Tuesday, January 18, 2011

Two sides to everyone?

I was in Philadelphia a few years ago for a national Green meeting. It was 2002 and the party was rolling along at that point, preparing for the upcoming midterm elections and generally feeling pretty positive about where we were. It was an interesting collection of communication experiences for me, most of them positive.

There had been some turmoil within the California Greens concerning some supposedly misplaced funds and procedural irregularities. Many of them felt that it was going to tear our largest state party apart. But that's the kind of melodrama that many political activists like to wield in order to justify themselves or their actions. I don't think it was quite that serious, but it was sufficiently distracting to the national party that they put together a committee (my upcoming book: Life by Committee or Why Suicide is an Acceptable Alternative) to try to sort it out before the internecine warfare in California became the only topic ever raised on the national lists. I was on said committee with a couple other non-California Greens and one person that the GPCA insisted be present in order to have their voice in the middle of things.

When we sat down and went over what seemed to be the facts and reviewed communications both on the national and California lists, we came to the easy conclusion that most of the trouble was caused by personal animosity and had little to do with any genuine crimes with one exception wherein the state party violated its own bylaws, perhaps inadvertently. The role of the one California Green on the committee was simply to object to the casual dismissal of the "crisis" that the rest of us found to be plainly evident if everyone involved would just invest in a Valium or two. I gave the report to the national committee meeting in Philly and was immediately lauded for my efforts afterward by many people. I was baffled. We really hadn't done that much and the conclusion we came to didn't smooth over any of the hurt feelings. It simply exposed them. Perhaps that was sufficient, but it seemed like a pretty foregone conclusion to me. My profile as a "communicator" within the party skyrocketed after that for an effort that I found to be pretty trivial and over a matter that was equally trivial.

What that spotlighted for me, though, was the seeming inability of many people, even those within a small group of like-minded individuals, to simply talk to each other; to relate to one another on terms that they both understand. Both sides of that issue came into it with a predisposed attitude toward the other side and refused to abandon it, even when confronted with the facts. It took complete outsiders to get them to cease fire. This is a phenomenon extant in many situations throughout history, both large and small, national and personal, and I've always found it to be mildly irritating that people can't come to the obvious conclusion without someone, indeed, pointing out the obvious.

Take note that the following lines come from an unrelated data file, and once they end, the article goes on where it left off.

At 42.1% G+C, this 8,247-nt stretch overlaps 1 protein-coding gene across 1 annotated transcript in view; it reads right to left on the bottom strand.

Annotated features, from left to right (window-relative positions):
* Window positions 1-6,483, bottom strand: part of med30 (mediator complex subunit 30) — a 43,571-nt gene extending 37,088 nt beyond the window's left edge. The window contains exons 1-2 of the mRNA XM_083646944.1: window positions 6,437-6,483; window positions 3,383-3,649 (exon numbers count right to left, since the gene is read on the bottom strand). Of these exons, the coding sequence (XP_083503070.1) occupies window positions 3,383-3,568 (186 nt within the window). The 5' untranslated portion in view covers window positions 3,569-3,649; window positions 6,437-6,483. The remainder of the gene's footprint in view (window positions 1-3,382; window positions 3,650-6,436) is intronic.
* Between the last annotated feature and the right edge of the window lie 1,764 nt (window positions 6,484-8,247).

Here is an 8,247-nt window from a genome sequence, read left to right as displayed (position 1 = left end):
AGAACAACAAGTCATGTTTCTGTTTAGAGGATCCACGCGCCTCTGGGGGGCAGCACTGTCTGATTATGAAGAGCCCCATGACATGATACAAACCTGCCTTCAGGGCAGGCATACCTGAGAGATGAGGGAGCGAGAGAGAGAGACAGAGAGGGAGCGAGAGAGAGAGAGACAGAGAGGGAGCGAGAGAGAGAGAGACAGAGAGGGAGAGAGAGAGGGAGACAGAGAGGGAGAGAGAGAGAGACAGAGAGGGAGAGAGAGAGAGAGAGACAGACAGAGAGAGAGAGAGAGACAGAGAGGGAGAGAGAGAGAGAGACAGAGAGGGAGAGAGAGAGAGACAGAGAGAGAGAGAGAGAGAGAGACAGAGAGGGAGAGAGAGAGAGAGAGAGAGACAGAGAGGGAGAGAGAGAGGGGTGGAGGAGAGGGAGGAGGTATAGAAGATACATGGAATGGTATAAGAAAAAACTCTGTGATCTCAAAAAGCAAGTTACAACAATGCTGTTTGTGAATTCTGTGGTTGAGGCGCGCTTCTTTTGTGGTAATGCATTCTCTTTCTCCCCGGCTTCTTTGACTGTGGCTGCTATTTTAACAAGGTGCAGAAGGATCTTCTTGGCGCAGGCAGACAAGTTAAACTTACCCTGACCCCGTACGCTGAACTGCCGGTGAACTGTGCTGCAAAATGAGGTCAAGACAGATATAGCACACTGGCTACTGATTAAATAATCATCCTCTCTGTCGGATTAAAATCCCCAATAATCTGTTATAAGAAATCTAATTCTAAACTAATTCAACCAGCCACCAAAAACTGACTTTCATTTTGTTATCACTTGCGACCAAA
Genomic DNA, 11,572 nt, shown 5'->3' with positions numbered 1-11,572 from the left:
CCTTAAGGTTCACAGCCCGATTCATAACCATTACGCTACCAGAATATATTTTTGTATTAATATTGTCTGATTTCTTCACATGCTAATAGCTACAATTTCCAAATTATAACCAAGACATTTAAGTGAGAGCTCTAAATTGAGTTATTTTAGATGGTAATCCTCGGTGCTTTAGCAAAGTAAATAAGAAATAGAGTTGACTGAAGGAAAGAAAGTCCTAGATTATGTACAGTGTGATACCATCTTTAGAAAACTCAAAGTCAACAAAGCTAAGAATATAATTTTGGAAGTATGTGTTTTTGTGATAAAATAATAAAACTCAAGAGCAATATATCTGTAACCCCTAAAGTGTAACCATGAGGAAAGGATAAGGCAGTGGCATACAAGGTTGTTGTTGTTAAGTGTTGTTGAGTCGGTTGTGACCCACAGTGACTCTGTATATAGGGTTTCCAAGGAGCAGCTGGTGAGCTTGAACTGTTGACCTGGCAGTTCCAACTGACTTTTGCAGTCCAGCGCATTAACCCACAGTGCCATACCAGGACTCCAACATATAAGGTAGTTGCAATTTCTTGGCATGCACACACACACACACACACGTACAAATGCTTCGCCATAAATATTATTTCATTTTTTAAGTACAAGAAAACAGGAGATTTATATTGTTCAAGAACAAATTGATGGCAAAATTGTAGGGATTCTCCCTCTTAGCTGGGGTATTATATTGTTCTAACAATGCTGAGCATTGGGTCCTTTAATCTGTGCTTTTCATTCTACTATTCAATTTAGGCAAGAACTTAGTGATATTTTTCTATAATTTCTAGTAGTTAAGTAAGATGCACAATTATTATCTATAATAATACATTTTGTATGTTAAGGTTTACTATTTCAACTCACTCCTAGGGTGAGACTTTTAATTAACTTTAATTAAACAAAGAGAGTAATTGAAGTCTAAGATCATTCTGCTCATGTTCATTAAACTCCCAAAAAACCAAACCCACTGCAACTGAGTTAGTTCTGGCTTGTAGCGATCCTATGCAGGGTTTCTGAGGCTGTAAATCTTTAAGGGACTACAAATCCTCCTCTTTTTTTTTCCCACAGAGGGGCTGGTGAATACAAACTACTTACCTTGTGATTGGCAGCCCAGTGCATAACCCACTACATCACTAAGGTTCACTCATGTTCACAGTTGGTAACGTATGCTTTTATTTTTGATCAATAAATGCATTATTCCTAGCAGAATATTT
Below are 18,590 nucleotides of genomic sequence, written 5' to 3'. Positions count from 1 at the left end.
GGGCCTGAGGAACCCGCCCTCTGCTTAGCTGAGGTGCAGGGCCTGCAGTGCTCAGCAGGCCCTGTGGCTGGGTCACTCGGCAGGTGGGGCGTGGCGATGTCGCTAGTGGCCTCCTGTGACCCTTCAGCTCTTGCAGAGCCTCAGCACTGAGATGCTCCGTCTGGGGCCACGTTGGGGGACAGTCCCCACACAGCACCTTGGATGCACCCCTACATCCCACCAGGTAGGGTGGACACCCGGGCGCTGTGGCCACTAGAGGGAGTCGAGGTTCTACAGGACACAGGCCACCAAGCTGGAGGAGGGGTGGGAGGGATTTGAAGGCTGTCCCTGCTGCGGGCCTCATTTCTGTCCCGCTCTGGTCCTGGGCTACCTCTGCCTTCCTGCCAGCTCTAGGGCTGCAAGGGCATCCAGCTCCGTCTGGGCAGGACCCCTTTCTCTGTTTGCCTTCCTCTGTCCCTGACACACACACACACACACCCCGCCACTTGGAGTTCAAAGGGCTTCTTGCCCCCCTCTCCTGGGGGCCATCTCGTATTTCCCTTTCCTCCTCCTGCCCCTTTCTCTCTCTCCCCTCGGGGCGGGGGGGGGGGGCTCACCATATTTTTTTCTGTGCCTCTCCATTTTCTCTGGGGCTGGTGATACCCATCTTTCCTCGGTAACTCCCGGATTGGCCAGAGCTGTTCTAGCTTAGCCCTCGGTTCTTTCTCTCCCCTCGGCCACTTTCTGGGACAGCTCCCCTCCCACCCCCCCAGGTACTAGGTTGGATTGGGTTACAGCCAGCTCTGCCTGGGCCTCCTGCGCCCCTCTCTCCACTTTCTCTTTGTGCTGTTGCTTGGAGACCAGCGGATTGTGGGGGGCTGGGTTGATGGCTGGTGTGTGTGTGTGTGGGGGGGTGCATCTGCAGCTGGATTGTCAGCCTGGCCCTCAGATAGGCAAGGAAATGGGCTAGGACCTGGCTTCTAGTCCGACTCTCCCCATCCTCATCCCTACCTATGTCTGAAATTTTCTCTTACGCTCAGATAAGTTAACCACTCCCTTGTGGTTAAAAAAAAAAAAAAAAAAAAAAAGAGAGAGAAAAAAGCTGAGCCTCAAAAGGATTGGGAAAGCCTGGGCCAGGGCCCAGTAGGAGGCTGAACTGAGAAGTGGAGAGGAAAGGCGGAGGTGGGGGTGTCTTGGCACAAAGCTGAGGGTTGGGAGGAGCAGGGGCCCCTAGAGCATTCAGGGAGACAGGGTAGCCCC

A different situation arose a couple days into the meeting when I, my wife, and a couple friends decided to grab dinner some distance from the hotel. We hopped into a cab out front, the three of them in the back, and me in the front. Our driver asked what we were doing in town and I told him and immediately struck up a conversation with him about politics, the Eagles, and life in the city, in general. We got to our destination and my wife mentioned to me that all three women in the back had sat there and kind of marveled at my ability to get into an easy discussion with someone I'd met 10 seconds ago. I did my Leonard Nimoy thing (arching my eyebrows: "Plainly not logical, Captain.") and wondered: Why? Because I'd just met him? Because he was black (whereas all of us were and are white)? Because he clearly had no idea what the Green party was but I could talk to him about the NFL? Some combination of those?

He was an average guy driving a car around town who felt like doing something other than driving, so he talked to me. And I talked to him because he was talking to me. That's what people do... or would do if they weren't taught to suspect and fear each other. It's really not that difficult but a lot of people shy away from it or assume that people won't want to communicate with them. What makes this phenomenon even more ludicrous is that we're currently enmeshed in the greatest communication tool ever created: these here Interwebs. People communicate, in the strictest sense, probably more now than they ever have before and on more widely varying topics. But people also use the shield of anonymity provided by the Internet to display opinions that they would never release in public. Does that make them less likely to communicate with their neighbors and casual acquaintances because they can't "be themselves"? Or is their Internet personality the Hyde to their Jekyll, rather than the converse?

When I talked to some of the California Greens about their troubles in Philadelphia, they were almost all reasonable and cooperative people. But on the national list (that tool we all used to coordinate between the states), many of them were fire-breathers. Was that sociable cabbie I talked to on the way to dinner a raving lunatic on ESPN's Eagles message board? Or was he always himself? Was I lauded as a problem-solver because I refused to dance around anything? I've been told many times that my tendency to be... direct is problematic. But that's what helped solve the CA issue.

I'll be coming back to this.


  1. This confirms something I once read on the Intertubes: smart people don't think they're smart, they think everyone else is an idiot.

  2. It's not like you didn't know that about me already. Take solace in the fact that there are a few people I except from said status. That's why I like hanging around them... ;)